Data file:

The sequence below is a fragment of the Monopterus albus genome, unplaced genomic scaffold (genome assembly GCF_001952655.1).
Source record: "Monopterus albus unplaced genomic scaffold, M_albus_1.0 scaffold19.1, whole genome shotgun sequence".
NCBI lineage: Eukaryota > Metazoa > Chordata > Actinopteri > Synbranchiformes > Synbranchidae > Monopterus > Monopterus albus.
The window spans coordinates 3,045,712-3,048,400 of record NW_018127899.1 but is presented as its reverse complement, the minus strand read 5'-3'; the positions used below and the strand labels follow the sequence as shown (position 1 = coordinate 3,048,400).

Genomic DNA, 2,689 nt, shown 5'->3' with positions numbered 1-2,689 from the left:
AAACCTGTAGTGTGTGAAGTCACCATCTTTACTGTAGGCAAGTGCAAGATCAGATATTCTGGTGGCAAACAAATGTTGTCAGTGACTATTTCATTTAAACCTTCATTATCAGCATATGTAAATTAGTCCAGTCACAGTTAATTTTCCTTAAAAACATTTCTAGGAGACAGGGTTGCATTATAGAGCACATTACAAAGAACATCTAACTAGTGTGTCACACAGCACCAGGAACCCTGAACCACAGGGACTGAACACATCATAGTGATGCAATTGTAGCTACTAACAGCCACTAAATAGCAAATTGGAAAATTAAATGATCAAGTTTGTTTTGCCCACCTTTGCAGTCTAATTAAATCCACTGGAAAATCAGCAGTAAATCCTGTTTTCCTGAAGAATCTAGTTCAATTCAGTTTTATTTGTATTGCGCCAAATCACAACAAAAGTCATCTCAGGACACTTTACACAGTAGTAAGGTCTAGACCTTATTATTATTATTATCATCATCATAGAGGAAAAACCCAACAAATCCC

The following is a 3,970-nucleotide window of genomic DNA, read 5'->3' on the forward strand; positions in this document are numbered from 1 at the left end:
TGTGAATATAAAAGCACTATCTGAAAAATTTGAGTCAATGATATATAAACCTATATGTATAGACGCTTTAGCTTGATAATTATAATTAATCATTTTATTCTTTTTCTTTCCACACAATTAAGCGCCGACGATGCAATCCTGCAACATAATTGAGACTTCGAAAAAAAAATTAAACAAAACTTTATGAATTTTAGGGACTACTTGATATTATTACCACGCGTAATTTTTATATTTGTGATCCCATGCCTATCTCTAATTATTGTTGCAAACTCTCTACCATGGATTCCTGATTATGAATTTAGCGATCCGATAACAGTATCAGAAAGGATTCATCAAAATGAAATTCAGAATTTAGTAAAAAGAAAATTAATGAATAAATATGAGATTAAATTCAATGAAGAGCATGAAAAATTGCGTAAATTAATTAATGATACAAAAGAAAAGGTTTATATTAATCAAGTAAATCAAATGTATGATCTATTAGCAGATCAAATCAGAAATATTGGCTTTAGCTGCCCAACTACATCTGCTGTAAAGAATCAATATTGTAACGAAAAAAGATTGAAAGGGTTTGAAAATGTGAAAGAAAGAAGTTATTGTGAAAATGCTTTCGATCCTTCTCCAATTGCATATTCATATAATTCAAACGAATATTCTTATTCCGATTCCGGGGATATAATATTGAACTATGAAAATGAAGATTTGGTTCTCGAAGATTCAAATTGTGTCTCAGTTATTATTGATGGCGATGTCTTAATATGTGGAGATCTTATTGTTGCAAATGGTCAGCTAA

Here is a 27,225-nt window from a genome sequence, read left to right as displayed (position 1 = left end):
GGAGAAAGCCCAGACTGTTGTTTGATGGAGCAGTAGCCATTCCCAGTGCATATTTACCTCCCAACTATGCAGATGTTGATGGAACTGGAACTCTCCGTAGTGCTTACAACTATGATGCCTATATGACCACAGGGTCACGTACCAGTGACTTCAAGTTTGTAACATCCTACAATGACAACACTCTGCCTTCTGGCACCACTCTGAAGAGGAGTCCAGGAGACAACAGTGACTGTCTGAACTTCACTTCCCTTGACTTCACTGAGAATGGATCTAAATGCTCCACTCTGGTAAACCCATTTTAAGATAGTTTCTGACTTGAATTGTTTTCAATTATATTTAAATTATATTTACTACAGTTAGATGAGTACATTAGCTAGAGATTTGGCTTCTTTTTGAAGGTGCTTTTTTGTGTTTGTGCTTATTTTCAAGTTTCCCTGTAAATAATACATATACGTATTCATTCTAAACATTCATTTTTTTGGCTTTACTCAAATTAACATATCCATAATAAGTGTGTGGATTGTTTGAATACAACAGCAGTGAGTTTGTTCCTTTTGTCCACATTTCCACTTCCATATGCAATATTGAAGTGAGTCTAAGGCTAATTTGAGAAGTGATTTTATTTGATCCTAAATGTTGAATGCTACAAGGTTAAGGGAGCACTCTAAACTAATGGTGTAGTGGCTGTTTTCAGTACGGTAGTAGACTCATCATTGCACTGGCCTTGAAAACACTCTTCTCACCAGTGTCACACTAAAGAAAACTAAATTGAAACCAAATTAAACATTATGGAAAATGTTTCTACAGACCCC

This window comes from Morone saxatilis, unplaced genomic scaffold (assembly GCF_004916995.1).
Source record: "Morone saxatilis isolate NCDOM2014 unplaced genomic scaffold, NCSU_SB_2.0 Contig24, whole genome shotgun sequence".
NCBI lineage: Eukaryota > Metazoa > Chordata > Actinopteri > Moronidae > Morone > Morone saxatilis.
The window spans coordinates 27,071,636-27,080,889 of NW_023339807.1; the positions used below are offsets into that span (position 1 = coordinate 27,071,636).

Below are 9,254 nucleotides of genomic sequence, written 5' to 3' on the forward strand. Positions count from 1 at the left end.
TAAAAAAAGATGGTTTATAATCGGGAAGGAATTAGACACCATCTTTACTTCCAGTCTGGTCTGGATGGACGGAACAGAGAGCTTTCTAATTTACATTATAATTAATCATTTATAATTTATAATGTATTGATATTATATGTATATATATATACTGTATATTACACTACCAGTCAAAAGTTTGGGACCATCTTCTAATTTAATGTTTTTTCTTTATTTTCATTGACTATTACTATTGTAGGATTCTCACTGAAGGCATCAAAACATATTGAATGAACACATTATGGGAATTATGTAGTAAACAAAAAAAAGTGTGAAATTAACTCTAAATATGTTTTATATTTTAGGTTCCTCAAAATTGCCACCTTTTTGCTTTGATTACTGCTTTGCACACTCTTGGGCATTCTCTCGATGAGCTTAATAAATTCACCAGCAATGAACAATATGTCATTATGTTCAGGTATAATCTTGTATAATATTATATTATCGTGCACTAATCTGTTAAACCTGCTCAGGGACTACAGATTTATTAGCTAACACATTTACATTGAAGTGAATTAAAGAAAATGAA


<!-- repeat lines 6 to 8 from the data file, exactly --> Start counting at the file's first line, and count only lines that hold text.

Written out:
AAACCTGTAGTGTGTGAAGTCACCATCTTTACTGTAGGCAAGTGCAAGATCAGATATTCTGGTGGCAAACAAATGTTGTCAGTGACTATTTCATTTAAACCTTCATTATCAGCATATGTAAATTAGTCCAGTCACAGTTAATTTTCCTTAAAAACATTTCTAGGAGACAGGGTTGCATTATAGAGCACATTACAAAGAACATCTAACTAGTGTGTCACACAGCACCAGGAACCCTGAACCACAGGGACTGAACACATCATAGTGATGCAATTGTAGCTACTAACAGCCACTAAATAGCAAATTGGAAAATTAAATGATCAAGTTTGTTTTGCCCACCTTTGCAGTCTAATTAAATCCACTGGAAAATCAGCAGTAAATCCTGTTTTCCTGAAGAATCTAGTTCAATTCAGTTTTATTTGTATTGCGCCAAATCACAACAAAAGTCATCTCAGGACACTTTACACAGTAGTAAGGTCTAGACCTTATTATTATTATTATCATCATCATAGAGGAAAAACCCAACAAATCCC

The following is a 3,970-nucleotide window of genomic DNA, read 5'->3' on the forward strand; positions in this document are numbered from 1 at the left end:
TGTGAATATAAAAGCACTATCTGAAAAATTTGAGTCAATGATATATAAACCTATATGTATAGACGCTTTAGCTTGATAATTATAATTAATCATTTTATTCTTTTTCTTTCCACACAATTAAGCGCCGACGATGCAATCCTGCAACATAATTGAGACTTCGAAAAAAAAATTAAACAAAACTTTATGAATTTTAGGGACTACTTGATATTATTACCACGCGTAATTTTTATATTTGTGATCCCATGCCTATCTCTAATTATTGTTGCAAACTCTCTACCATGGATTCCTGATTATGAATTTAGCGATCCGATAACAGTATCAGAAAGGATTCATCAAAATGAAATTCAGAATTTAGTAAAAAGAAAATTAATGAATAAATATGAGATTAAATTCAATGAAGAGCATGAAAAATTGCGTAAATTAATTAATGATACAAAAGAAAAGGTTTATATTAATCAAGTAAATCAAATGTATGATCTATTAGCAGATCAAATCAGAAATATTGGCTTTAGCTGCCCAACTACATCTGCTGTAAAGAATCAATATTGTAACGAAAAAAGATTGAAAGGGTTTGAAAATGTGAAAGAAAGAAGTTATTGTGAAAATGCTTTCGATCCTTCTCCAATTGCATATTCATATAATTCAAACGAATATTCTTATTCCGATTCCGGGGATATAATATTGAACTATGAAAATGAAGATTTGGTTCTCGAAGATTCAAATTGTGTCTCAGTTATTATTGATGGCGATGTCTTAATATGTGGAGATCTTATTGTTGCAAATGGTCAGCTAA